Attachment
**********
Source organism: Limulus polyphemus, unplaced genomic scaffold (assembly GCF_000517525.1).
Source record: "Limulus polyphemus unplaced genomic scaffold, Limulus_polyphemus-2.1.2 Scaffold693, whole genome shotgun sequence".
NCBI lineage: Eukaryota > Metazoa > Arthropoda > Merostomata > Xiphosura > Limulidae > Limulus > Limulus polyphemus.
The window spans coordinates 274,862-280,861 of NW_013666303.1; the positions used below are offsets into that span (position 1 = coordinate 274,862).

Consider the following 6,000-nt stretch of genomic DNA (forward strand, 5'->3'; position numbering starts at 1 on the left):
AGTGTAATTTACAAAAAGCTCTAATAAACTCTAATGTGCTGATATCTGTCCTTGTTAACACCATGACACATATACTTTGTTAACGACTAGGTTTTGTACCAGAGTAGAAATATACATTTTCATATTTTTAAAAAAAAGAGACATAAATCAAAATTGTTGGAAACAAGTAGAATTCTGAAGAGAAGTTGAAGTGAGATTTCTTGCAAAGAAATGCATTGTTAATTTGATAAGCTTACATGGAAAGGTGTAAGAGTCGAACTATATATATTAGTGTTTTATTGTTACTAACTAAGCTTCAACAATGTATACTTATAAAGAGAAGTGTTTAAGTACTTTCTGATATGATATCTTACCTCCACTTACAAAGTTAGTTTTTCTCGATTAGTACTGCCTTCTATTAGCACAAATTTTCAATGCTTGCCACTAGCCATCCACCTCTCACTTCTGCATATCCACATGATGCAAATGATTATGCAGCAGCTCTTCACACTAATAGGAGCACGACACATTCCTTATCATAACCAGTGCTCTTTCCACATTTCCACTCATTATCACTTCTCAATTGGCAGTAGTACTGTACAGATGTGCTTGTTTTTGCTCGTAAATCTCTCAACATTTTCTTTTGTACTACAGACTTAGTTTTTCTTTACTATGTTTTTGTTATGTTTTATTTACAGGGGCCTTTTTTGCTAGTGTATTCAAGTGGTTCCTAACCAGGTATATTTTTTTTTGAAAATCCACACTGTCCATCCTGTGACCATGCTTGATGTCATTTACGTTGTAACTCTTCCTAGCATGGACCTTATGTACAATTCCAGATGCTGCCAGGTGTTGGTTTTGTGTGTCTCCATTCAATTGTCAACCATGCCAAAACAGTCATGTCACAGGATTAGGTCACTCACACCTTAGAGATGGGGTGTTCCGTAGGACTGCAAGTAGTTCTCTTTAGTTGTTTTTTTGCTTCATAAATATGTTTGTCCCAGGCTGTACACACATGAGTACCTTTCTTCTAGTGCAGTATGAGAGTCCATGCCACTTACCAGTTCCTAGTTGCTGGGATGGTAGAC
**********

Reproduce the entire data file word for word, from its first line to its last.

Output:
Source organism: Limulus polyphemus, unplaced genomic scaffold (assembly GCF_000517525.1).
Source record: "Limulus polyphemus unplaced genomic scaffold, Limulus_polyphemus-2.1.2 Scaffold693, whole genome shotgun sequence".
NCBI lineage: Eukaryota > Metazoa > Arthropoda > Merostomata > Xiphosura > Limulidae > Limulus > Limulus polyphemus.
The window spans coordinates 274,862-280,861 of NW_013666303.1; the positions used below are offsets into that span (position 1 = coordinate 274,862).

Consider the following 6,000-nt stretch of genomic DNA (forward strand, 5'->3'; position numbering starts at 1 on the left):
AGTGTAATTTACAAAAAGCTCTAATAAACTCTAATGTGCTGATATCTGTCCTTGTTAACACCATGACACATATACTTTGTTAACGACTAGGTTTTGTACCAGAGTAGAAATATACATTTTCATATTTTTAAAAAAAAGAGACATAAATCAAAATTGTTGGAAACAAGTAGAATTCTGAAGAGAAGTTGAAGTGAGATTTCTTGCAAAGAAATGCATTGTTAATTTGATAAGCTTACATGGAAAGGTGTAAGAGTCGAACTATATATATTAGTGTTTTATTGTTACTAACTAAGCTTCAACAATGTATACTTATAAAGAGAAGTGTTTAAGTACTTTCTGATATGATATCTTACCTCCACTTACAAAGTTAGTTTTTCTCGATTAGTACTGCCTTCTATTAGCACAAATTTTCAATGCTTGCCACTAGCCATCCACCTCTCACTTCTGCATATCCACATGATGCAAATGATTATGCAGCAGCTCTTCACACTAATAGGAGCACGACACATTCCTTATCATAACCAGTGCTCTTTCCACATTTCCACTCATTATCACTTCTCAATTGGCAGTAGTACTGTACAGATGTGCTTGTTTTTGCTCGTAAATCTCTCAACATTTTCTTTTGTACTACAGACTTAGTTTTTCTTTACTATGTTTTTGTTATGTTTTATTTACAGGGGCCTTTTTTGCTAGTGTATTCAAGTGGTTCCTAACCAGGTATATTTTTTTTTGAAAATCCACACTGTCCATCCTGTGACCATGCTTGATGTCATTTACGTTGTAACTCTTCCTAGCATGGACCTTATGTACAATTCCAGATGCTGCCAGGTGTTGGTTTTGTGTGTCTCCATTCAATTGTCAACCATGCCAAAACAGTCATGTCACAGGATTAGGTCACTCACACCTTAGAGATGGGGTGTTCCGTAGGACTGCAAGTAGTTCTCTTTAGTTGTTTTTTTGCTTCATAAATATGTTTGTCCCAGGCTGTACACACATGAGTACCTTTCTTCTAGTGCAGTATGAGAGTCCATGCCACTTACCAGTTCCTAGTTGCTGGGATGGTAGAC